The still-being-shaped health care bill is now presented as the best of both worlds–compassionately covering 31 million more people, which is good and right, and also somehow reducing these ruinous deficits (see Scott Burns’ The Coming Generational Storm), which is possible, except that Part 2 may violate one of those laws of human nature which needs a name. It’s something like Beware of Reforms Premised on the Expectation that People Will be Better Than They’ve Ever Been Before.
I refer, of course, to how much of the deficit reduction depends on the steely nerve and guts of future Congresses, including many members not even in office right now, who five and six and eight years down the road will be tasked with turning to the voters and saying,
“Uh, okay, folks, remember all those great changes we made in health care a few years back? Yeah? Wasn’t that great? Yeah! Well, uh, it’s time to (whisper) pay for them now.”
One big worry, as Atlantic columnist Megan McArdle notes below, is the tax on those so-called “Cadillac” health plans, many of them clutched tightly by well-connected union members who will raise holy hell when the time comes to pay the piper. Quoth she:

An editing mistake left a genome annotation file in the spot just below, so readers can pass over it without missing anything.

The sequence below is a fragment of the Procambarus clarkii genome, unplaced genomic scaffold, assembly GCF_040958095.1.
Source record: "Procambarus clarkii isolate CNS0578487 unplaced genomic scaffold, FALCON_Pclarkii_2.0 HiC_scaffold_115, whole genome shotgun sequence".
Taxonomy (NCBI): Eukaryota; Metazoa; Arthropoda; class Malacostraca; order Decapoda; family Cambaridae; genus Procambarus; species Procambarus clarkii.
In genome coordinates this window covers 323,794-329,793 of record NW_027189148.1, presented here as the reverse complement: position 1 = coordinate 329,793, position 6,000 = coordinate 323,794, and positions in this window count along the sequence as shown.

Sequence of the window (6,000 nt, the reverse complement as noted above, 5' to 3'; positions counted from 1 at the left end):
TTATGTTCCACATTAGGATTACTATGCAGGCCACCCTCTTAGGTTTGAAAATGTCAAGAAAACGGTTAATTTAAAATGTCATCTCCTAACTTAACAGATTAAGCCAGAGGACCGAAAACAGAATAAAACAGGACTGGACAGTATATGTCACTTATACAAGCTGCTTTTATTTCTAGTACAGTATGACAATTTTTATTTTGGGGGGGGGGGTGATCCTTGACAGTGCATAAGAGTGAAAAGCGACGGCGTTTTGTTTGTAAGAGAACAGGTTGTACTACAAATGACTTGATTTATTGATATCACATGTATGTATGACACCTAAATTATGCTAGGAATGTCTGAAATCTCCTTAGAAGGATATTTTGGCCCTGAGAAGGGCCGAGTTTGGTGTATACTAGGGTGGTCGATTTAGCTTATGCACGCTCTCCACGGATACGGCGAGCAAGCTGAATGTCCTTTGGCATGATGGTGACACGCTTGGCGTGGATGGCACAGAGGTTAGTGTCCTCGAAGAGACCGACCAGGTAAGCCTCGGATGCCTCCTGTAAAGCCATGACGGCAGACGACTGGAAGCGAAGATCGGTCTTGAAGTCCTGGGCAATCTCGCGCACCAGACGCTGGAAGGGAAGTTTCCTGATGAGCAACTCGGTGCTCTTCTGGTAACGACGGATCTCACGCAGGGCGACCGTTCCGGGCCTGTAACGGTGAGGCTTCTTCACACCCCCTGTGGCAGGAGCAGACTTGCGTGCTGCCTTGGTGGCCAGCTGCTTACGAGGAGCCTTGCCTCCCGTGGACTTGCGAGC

The proposed changes increase spending dramatically, most heavily concentrated in the out-years. The gross cost of the bill has risen from $875 billion to $940 billion over ten years–but almost $40 billion of that comes in 2019. The net cost has increased even more dramatically, from $624 billion to $794 billion. That’s because the excise tax has been so badly weakened. This is of dual concern: it’s a financing risk, but it also means that the one provision which had a genuine shot at “bending the cost curve” in the broader health care market has at this point, basically been gutted. Moreover, it’s hard not to believe that the reason it has been moved to 2018 is that no one really thinks it’s ever going to take effect. It’s one thing to have a period of adjustment. But a tax that takes effect in eight years is a tax so unpopular that it has little realistic chance of being allowed to stand.
I think the bill passes the House tomorrow by, uh……….4 votes. I’m glad we’re changing the system to cover more people, and I hope we put an end to those horror stories about people being denied coverage due to pre-existing conditions and fine-print sleight-of-hand. But I’ve been a deficit worrier since the days of Ross Perot, and the Burns book cited above is downright terrifying on the subject.
So here’s hoping that future Congresses will be Better Than They’ve Ever Been Before.